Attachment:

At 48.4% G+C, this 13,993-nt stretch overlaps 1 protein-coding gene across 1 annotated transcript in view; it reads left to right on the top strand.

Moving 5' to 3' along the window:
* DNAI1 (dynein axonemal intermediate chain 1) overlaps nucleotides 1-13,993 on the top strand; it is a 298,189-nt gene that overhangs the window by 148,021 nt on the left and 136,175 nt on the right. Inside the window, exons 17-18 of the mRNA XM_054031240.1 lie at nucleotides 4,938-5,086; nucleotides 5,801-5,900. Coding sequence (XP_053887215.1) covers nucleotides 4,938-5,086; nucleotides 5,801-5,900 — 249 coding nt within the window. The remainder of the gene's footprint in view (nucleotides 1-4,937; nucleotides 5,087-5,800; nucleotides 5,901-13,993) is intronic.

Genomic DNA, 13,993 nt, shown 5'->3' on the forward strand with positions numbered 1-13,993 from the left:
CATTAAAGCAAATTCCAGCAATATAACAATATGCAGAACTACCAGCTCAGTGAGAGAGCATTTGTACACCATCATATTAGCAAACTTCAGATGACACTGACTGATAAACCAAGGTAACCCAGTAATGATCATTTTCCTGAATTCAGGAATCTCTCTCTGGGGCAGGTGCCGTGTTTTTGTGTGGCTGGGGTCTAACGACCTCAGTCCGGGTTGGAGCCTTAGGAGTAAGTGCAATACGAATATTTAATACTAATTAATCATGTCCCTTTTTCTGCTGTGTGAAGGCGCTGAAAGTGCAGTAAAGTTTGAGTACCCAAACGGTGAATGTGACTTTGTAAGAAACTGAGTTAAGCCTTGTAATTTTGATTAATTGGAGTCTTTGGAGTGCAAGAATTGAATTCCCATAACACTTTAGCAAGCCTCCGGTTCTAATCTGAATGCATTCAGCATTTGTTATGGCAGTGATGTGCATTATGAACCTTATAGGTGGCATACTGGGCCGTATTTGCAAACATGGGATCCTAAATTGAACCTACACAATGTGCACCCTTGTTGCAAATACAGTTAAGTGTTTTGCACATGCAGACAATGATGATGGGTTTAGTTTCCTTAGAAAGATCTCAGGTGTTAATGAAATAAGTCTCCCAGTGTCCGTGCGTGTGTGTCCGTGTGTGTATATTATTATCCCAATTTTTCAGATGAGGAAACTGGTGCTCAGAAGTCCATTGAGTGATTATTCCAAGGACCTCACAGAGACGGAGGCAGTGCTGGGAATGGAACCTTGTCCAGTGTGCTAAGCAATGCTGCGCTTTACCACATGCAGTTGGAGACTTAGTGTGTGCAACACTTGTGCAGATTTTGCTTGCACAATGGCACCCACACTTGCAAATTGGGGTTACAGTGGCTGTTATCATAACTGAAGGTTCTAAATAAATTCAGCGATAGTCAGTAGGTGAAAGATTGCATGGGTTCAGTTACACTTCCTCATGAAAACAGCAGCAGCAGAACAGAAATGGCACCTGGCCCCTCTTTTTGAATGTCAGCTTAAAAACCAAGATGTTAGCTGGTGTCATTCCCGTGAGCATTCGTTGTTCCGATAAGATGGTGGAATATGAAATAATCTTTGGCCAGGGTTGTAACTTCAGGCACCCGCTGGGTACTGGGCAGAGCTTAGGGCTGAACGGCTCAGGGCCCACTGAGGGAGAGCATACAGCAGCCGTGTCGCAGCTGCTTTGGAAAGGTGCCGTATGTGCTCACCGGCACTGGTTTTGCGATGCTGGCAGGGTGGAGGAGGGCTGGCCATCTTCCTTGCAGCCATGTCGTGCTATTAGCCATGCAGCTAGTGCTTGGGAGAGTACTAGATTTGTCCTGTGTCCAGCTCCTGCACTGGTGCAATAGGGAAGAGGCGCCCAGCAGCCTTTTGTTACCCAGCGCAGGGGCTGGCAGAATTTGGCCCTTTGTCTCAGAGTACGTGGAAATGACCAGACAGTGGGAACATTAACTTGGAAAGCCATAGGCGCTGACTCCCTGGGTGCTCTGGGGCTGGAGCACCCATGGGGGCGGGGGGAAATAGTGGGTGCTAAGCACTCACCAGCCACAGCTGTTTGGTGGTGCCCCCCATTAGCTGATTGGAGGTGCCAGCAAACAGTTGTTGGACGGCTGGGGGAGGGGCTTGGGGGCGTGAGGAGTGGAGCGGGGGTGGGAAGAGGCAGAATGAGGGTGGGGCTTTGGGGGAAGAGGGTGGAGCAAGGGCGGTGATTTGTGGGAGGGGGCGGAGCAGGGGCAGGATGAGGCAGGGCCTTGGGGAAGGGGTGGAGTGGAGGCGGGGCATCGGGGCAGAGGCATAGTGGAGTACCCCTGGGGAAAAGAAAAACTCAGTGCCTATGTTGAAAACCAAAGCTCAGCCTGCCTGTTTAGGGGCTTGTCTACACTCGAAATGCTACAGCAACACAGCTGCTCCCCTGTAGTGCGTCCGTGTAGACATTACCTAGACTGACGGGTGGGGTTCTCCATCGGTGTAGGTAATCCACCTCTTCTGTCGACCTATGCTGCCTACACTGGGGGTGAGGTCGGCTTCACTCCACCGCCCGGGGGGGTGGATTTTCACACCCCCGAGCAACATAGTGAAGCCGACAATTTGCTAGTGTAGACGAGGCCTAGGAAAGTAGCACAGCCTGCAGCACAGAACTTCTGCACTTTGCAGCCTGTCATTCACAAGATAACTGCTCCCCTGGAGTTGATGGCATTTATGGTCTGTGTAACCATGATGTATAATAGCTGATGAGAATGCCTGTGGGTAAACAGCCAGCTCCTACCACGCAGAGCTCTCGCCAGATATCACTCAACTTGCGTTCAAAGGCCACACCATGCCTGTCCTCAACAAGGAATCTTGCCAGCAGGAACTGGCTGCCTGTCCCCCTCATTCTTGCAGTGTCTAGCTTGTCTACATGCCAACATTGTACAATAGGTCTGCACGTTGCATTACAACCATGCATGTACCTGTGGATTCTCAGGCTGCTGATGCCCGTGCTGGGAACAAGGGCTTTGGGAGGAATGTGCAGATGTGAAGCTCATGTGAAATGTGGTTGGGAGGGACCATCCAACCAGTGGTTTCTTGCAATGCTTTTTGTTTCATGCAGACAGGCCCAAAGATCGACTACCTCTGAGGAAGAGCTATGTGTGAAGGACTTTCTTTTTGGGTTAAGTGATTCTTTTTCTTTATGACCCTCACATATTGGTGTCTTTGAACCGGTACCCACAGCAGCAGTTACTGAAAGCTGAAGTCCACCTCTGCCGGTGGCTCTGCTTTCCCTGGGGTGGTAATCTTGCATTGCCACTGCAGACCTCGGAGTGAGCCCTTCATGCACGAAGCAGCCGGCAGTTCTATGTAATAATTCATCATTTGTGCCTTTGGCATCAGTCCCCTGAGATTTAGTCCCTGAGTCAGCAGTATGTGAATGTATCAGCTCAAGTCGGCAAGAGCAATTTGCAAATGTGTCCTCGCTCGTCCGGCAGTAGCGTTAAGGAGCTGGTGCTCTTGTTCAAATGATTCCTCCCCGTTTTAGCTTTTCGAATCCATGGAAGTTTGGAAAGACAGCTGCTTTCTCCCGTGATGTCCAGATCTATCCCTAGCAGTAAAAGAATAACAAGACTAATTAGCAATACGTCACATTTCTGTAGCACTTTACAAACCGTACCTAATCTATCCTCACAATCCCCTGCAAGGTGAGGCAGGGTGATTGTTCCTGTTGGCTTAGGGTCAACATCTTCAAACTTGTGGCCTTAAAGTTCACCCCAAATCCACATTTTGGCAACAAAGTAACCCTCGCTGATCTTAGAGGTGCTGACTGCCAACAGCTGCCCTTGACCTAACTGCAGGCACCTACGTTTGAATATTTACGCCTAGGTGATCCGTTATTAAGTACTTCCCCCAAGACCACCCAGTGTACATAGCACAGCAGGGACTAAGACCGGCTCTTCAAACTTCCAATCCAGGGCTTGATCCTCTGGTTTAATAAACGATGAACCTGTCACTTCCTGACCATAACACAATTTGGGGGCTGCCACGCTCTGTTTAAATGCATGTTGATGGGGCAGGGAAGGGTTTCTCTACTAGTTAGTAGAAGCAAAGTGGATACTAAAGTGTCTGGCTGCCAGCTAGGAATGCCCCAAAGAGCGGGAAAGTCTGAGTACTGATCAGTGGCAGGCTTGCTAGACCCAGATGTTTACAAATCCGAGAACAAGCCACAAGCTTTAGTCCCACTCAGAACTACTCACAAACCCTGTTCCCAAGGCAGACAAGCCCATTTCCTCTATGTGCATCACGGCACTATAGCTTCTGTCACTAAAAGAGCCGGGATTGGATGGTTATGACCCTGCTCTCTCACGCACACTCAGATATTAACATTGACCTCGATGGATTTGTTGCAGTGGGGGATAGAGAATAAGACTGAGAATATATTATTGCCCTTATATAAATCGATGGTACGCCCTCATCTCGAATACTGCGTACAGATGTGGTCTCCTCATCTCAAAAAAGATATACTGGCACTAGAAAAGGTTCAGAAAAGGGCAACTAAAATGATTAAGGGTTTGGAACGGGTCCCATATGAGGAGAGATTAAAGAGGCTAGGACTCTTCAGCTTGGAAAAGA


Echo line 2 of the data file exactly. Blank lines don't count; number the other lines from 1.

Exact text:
Moving 5' to 3' along the window: